Marking 400 Years of the Afrikan Experience in America 1619-2019
By MAKHERU BRADLEY
400 years ago a group of Afrikans were captured in Angola, placed aboard a Portuguese slave ship, hijacked by British pirates and sold to British settler colonists in Virginia.
“About the latter end of August, a Dutch man of War of the burden of 160 tons arrived at Point Comfort, the Commanders name was Capt. Jope. He brought not anything but 20 and odd Negroes.” – John Rolfe (September 30, 1619)
Although John Rolfe was not specific, August 20, 1619, is the date many historians have identified as the day the “20 and Odd” arrived in Colonial Virginia.
It’s important to distinguish the “20 and Odd” from traditional English indentured servants
Those Afrikans were slaves in every sense of the word, having been captured in Angola. There were approximately 350 people crammed into a Portuguese slave ship called the San Juan Bautista. They were being transported for sale to plantation owners in Mexico. Based on the merchant records about 150 of them perished during the dreaded Middle Passage.
British pirates attacked the “Bautista” and stole 50 of those Angolans, whom they transported to Virginia aboard two ships, the White Lion carrying the first 20 and odd, and the Treasurer which arrived a few days after August 20. The Angolans were sold for food and supplies to the governor and cape merchant, who resold them to Virginia settlers in Jamestown. Some of them became indentured servants, but the terms of their servitude were rarely documented.
Unlike English indentured servants who voluntarily came to British North America due to massive unemployment, intense poverty and violence in England, or to finish serving time for criminal convictions, the Angolans who were transported to Virginia in 1619 were sold into slavery. They did not sign contracts in Afrika to work for up to seven years to gain freedom which they already had. These Afrikans were forcibly migrated to British Colonial North America.
The National Parks Service says of “surviving wills, inventories, deeds and other documents, in some instances it was considered ‘customary practice to hold some Negroes in a form of life service.’ It should be noted that by examining these documents it was also found that some Blacks were able to hold on to their status of being indentured servants, thus, eventually gaining their freedom.” What is “a form of life service” other than slavery?
The Path to Chattel Slavery
Beginning with the Bay Colony (Massachusetts) in 1641, Chattel Slavery was systematically implemented by a series of laws such as these in Virginia:
1639-All persons except Afrikans are to be with Arms and Ammunition.
1640-John Punch, a runaway indentured servant, becomes the first documented slave for life in Virginia. (Per one genealogy, President Barack Obama is the 11th great-grandson of John Punch)
1662- Slavery was recognized in the statutory law of the colony. Legislation was passed defining the status of Afrikan children with white fathers. Children would be considered the same status as the mother. If the child was born to an enslaved woman, the child would be considered a slave.
1670- Blacks or Native Americans could no longer own white indentured servants.
1680-An act was passed preventing insurrections among enslaved Afrikans. They could not congregate in large numbers for supposed funeral or feasts. They must also obtain written authorization to leave a plantation at any given time and they could not remain at another plantation longer than 4 hours.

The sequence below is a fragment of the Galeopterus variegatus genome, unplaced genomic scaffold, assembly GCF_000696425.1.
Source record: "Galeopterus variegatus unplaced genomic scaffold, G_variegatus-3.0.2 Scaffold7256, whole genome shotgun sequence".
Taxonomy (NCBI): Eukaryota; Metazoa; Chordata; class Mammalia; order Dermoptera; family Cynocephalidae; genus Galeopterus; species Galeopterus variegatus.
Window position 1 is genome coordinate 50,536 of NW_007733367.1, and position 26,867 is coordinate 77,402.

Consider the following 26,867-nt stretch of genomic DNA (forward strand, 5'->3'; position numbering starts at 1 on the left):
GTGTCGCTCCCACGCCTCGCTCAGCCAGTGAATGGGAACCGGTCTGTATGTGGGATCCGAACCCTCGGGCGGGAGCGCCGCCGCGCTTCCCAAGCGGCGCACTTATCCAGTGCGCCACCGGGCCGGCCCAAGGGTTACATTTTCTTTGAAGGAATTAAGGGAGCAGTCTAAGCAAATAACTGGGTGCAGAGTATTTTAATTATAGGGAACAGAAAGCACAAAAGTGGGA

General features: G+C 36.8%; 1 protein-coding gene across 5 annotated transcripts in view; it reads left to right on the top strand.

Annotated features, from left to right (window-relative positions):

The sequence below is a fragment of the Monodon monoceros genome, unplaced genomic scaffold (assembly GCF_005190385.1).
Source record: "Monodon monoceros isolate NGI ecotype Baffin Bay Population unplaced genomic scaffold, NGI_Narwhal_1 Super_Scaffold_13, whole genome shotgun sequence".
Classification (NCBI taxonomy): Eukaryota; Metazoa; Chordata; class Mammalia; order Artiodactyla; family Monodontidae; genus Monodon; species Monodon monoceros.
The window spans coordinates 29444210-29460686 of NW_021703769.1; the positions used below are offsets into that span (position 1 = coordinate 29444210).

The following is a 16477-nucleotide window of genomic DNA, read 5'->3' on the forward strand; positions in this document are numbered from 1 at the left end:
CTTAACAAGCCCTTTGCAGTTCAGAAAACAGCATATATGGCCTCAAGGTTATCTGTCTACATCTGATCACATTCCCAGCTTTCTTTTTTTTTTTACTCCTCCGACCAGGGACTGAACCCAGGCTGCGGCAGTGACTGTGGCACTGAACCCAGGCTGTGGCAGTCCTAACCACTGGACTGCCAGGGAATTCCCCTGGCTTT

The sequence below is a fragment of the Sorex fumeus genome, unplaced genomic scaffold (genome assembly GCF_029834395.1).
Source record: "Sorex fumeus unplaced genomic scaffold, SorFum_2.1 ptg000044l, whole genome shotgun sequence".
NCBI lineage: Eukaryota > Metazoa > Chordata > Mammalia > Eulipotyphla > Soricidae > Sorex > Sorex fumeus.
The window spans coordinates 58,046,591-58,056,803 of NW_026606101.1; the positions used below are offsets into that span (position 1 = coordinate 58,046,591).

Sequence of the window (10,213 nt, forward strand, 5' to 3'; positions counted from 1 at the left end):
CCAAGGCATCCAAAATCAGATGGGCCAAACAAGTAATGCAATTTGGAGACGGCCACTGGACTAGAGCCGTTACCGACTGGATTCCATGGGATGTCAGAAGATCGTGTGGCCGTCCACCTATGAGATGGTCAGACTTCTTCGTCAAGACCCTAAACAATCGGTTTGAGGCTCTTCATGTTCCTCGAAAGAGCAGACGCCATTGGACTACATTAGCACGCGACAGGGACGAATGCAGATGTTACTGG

1691- First act prohibiting intermarriage.
1692- Afrikans must give up ownership of horses, cattle or hogs. There were separate courts for the trial of enslaved people charged with a capital crime, thus depriving them of the right of a trial by jury.
1705- Slave laws were codified.
Cycles of oppression and incremental reforms
America won its war for independence against Great Britain, but via three clauses in the 1787 United States Constitution, Afrikan people were rendered noncitizens in the new republic.
With the implementation of “service for life” and Chattel Slavery came the 246 years of Afrikan struggle for freedom. The Civil War and the passage of the 13th Amendment brought an end to Chattel Slavery for all conditions except one – “Neither slavery nor involuntary servitude, except as a punishment for crime whereof the party shall have been duly convicted, shall exist within the United States, or any place subject to their jurisdiction.”
Reconstruction offered the United States a chance to become a multi-racial democracy, but it was overthrown by white supremacists operating civilian organizations like the Ku Klux Klan and the reins of state governments. American apartheid, known as Jim Crow segregation, was implemented with lynching and destructions of Black communities and entire thriving towns as common practices.
Afrikan Americans responded to this oppression by forming organizations which demanded civil rights and by launching institutions to teach their people various disciplines and skilled trades. Marcus Garvey organized a “Back to Africa” movement. These activities eventually led to the Civil Rights Movement which legally eradicated American Apartheid.
The reforms of Civil Rights led to some significant economic and political progress, which is now under assault by the current white backlash (2016-2019).
Afrikan Americans overcame the previous system of oppression and we can overcome the current white backlash. However, the real challenge is to break these repetitive cycles of oppression and reforms. That requires a mass-based struggle for real power to neutralize the capacity of the historical forces which have repeatedly imposed their diabolical will on Afrikan people in America. For more from the author, follow his blog Makheru Speaks.